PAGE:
The tragedy of under development in Uganda, our land of enormous but unfulfilled potentials, populated by men and women of innumerable and exquisite talents, is in fact the tragedy of a monstrous misconception of what it means to be human, of what development is, and of what education is. Our policy makers have prioritized education in science and technology to the detriment of studies in humanities because we are in a hurry to meet up with the rest of the world when it comes to technology. The problem, however, is that technique without virtue is another name for science without conscience.
The question remains, what should be done by schools to address the neglected domain of education of moral formation? For a school to succeed in character education, an effort must be put by the school administrators to integrate it in the daily chores in the school. It is vital for a school to outline the goals of education in its mission statement, and a school that seeks to strengthen the character of its students should affirm its commitment to doing so in its mission statement. Each school needs to describe the kind of future citizens it wants to help develop and outline the philosophy that underlies its approach. The philosophy and approach should involve clear ethical expectations of students and teachers and modelling by teachers to guide the building of individual virtues in students.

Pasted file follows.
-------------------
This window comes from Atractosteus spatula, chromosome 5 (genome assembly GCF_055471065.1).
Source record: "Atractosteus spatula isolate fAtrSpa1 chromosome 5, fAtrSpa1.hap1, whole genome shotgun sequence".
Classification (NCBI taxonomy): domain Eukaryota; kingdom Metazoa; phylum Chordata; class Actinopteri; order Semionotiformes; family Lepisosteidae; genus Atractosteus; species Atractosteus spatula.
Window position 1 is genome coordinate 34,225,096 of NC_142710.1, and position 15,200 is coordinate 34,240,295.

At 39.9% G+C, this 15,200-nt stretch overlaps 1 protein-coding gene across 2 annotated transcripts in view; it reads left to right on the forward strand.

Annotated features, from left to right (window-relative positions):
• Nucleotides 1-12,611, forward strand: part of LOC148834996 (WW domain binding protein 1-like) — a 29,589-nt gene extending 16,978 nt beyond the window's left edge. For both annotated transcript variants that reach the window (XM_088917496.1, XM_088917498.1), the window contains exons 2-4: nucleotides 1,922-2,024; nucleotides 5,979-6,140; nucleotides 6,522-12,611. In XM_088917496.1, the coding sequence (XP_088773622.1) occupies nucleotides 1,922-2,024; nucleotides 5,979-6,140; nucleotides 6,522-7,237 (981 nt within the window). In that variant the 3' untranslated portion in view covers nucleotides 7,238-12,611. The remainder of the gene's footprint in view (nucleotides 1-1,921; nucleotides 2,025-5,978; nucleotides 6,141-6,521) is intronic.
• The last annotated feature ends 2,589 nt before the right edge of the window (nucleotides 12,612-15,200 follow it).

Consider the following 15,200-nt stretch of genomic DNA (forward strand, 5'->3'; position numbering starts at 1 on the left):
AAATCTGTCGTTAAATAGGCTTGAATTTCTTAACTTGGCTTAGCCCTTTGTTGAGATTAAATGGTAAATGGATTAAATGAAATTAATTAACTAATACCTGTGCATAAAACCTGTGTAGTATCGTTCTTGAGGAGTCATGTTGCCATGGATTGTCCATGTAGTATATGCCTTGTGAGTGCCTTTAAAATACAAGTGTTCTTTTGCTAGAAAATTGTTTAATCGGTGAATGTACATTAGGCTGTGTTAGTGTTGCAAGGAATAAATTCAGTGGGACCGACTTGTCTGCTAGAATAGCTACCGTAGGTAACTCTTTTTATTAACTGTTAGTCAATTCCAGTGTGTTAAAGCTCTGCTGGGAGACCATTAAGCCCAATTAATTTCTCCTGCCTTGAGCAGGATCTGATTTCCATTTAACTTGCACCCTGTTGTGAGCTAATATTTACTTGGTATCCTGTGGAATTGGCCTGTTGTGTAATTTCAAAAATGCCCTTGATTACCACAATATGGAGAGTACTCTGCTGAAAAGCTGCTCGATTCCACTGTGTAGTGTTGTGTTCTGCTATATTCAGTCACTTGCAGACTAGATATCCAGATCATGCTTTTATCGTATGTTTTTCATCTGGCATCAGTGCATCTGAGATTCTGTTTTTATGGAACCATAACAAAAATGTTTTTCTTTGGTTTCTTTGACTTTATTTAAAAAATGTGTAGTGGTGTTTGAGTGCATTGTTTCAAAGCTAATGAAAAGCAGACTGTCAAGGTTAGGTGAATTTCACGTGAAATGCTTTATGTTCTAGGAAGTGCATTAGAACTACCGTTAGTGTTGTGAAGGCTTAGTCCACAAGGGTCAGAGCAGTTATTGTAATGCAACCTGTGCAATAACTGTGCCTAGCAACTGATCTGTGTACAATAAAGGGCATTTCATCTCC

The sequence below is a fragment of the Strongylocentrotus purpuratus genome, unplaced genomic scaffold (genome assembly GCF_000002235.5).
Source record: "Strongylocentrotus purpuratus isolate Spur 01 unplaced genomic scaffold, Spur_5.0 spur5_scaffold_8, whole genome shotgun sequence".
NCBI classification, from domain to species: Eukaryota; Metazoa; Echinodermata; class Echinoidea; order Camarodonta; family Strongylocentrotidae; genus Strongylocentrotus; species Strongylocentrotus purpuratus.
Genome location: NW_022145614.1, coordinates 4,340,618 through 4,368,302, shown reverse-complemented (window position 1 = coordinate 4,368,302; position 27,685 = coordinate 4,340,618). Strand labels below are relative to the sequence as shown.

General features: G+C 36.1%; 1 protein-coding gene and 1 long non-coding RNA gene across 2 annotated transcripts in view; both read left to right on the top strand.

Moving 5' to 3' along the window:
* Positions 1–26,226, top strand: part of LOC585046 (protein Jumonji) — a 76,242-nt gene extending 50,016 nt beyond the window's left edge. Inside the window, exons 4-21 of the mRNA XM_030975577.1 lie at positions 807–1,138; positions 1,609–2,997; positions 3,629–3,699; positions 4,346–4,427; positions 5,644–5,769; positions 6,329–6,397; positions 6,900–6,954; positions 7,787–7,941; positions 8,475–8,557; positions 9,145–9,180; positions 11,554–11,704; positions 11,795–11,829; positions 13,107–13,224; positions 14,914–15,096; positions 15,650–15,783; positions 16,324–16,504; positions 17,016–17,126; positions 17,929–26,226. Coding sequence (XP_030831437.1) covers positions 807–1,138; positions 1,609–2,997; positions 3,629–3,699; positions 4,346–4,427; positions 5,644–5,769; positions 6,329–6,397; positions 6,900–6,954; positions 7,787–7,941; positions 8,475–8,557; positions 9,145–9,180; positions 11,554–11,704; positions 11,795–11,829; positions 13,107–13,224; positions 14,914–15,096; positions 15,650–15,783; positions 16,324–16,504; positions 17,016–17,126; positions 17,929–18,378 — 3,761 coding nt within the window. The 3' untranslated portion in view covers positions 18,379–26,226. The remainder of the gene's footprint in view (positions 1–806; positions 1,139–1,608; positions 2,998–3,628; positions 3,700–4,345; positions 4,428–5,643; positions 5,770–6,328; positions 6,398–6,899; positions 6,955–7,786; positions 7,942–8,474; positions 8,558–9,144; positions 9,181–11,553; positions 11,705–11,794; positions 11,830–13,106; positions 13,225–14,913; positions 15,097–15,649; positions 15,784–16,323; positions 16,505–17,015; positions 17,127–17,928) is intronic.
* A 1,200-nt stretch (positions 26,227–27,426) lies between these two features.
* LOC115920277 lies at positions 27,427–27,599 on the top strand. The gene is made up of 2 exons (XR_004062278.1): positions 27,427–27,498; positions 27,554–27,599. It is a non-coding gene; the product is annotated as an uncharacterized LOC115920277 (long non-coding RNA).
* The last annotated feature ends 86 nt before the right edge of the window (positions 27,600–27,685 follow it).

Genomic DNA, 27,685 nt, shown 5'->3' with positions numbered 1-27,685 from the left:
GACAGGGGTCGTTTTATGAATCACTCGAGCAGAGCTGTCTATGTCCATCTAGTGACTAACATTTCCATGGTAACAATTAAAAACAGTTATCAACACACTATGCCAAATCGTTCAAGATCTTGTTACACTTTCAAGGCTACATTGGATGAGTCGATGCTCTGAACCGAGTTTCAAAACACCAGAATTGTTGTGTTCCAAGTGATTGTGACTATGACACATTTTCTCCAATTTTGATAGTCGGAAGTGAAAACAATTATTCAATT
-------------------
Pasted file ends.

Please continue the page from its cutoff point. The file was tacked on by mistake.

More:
Schools should provide opportunities for students not just to think and do, but also understand what it means to be and become a mature, reflective person. They should help prepare students for the tests of life, rather than simply a life of tests. ‘Character virtues should be reinforced everywhere: on the playing fields, in classrooms, corridors, interactions between teachers and students, in assemblies, parades, posters, head teacher messages and communications, staff training, and in relations with parents.’ No one doubts that belonging to a school community is a deeply formative experience that helps make students the kind of persons they become. Teaching a subject with integrity involves more than helping students to acquire specific knowledge and skills. The character and integrity of the teacher is more fundamental than personality or personal style in class, and it is no less important than mastery of subject content and techniques of instruction.
In a wide sense, character education permeates all subjects, wider school activities and general school ethos; it cultivates the virtues of character associated with common morality and develops students’ understanding of what is excellent in different spheres of human endeavour. Human flourishing requires moral, intellectual and civic virtues, excellence specific to diverse domains of practice or human endeavour, and generic virtues of self-management (known as enabling and performance virtues).
Sadly, these days, success is gauged in terms of material or wealth acquisition. When economic gains are prioritized over human dignity, that is when the world is ordered as if the human person existed for the economy and for the state, and not the other way round. Education ought to be taken as a holistic approach to life.